REU 2021 Student Spotlight
Jesse is an undergraduate student at Arizona State University who spent his summer in the EELab as part of FIU's NSF-funded
Jesse developed and conducted a research project to investigate how salinity effects sea urchins, both in adults and during early development.
NSF REU Site
Throughout the summer, Jesse learned to conduct sea urchin righting assessments; sample tube feet; extract DNA; spawn and cross urchins; raise embryo and larval cultures; measure larval body size; and perform salinity tolerance assays. He also participated in animal care and aquarium maintenance.
Jesse's project focused on the effects of different salinities on DNA methylation levels and the physiology of the sea urchin Lytechinus variegatus.
Salinity affects DNA methylation
Jesse conducted righting response assays using the sea urchin Lytechinus variegatus. This is a common method used to assess echinoderm physiology in which the animal is placed upside-down, and the time it takes to correct itself is recorded. Jesse found no apparent effect of different salinities on righting response time. However, he did find that patterns of total DNA methylation varied by salinity.
Salinity impacts early development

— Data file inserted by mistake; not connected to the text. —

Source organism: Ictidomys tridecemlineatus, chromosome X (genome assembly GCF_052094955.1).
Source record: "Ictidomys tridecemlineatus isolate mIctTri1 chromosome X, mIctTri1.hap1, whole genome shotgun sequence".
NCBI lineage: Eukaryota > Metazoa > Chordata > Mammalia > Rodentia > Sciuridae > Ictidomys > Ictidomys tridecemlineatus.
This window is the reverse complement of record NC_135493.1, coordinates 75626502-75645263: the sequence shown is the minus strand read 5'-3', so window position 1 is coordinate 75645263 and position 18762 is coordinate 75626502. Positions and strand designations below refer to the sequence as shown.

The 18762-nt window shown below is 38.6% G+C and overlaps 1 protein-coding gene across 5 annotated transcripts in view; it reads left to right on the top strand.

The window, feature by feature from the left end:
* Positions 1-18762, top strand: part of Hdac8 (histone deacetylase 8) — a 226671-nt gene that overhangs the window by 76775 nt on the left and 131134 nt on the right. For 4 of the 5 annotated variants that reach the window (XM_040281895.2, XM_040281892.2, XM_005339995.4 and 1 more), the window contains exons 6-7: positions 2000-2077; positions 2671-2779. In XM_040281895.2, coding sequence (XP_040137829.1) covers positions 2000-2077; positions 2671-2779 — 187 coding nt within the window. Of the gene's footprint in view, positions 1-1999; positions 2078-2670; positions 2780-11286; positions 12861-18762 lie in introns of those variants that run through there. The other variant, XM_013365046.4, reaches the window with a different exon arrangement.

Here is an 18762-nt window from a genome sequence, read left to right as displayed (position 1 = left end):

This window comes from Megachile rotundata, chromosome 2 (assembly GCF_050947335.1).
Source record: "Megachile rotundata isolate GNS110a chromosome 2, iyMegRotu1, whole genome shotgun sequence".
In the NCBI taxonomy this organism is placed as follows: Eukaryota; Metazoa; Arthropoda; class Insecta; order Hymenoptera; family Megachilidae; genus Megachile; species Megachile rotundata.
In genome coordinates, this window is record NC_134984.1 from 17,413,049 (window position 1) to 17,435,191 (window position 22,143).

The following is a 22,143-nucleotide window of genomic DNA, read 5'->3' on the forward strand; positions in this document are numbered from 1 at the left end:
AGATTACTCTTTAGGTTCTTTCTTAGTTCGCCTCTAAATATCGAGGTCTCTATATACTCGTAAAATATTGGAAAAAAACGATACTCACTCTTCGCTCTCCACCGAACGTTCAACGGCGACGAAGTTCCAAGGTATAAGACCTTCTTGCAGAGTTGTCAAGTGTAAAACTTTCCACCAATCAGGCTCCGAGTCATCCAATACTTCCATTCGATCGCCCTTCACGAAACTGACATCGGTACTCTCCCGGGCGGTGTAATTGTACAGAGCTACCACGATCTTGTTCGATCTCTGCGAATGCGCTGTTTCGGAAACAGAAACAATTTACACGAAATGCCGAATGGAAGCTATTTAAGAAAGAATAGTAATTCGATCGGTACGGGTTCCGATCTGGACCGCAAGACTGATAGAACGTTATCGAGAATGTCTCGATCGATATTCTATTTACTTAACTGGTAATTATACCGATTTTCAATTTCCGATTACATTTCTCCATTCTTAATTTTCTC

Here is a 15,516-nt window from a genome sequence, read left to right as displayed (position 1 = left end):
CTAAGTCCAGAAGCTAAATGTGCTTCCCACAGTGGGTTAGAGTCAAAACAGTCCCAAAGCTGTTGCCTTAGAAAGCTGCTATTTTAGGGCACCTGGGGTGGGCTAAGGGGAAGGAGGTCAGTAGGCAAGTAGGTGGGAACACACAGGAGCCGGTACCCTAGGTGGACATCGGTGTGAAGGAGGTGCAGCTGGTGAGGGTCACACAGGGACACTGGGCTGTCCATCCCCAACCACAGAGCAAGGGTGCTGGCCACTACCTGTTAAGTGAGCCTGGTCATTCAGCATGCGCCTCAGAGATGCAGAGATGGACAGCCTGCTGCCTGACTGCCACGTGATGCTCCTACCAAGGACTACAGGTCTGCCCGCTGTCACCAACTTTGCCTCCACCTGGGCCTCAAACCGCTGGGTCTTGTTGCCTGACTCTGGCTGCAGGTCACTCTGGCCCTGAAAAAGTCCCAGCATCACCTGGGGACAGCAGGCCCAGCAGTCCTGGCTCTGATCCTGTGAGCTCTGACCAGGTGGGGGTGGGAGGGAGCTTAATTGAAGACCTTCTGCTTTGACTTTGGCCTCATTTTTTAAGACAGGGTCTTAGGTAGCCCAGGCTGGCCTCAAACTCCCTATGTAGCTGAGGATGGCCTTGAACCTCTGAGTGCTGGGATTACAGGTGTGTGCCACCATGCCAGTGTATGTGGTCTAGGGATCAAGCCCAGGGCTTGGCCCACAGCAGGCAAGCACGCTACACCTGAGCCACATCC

Jesse raised L. variegatus embryos under different salinities, and found that they were not able to successfully develop at low salinities (25 ppt). He also found that larvae raised at 35 ppt tended to be larger than those raised at 30 ppt. He then placed the two groups of larvae into short-term salinity treatments to estimate their tolerance to both low and high salinity levels. Larvae raised at 35 ppt appeared to have a slightly greater tolerance to high salinity levels than those raised at 30 ppt. As more frequent and extreme storm events are predicted to increase as climate change continues, sudden and dramatic changes in salinity due to rainfall may negatively affect these urchins during early development.
REU Student Symposium
At the end of the REU program, Jesse shared his work as both a talk and as a poster presentation at FIU's REU Student Symposium.
You can view Jesse's poster here:
I had a wonderful time working with Jesse this summer, and I'm looking forward to seeing what he does next!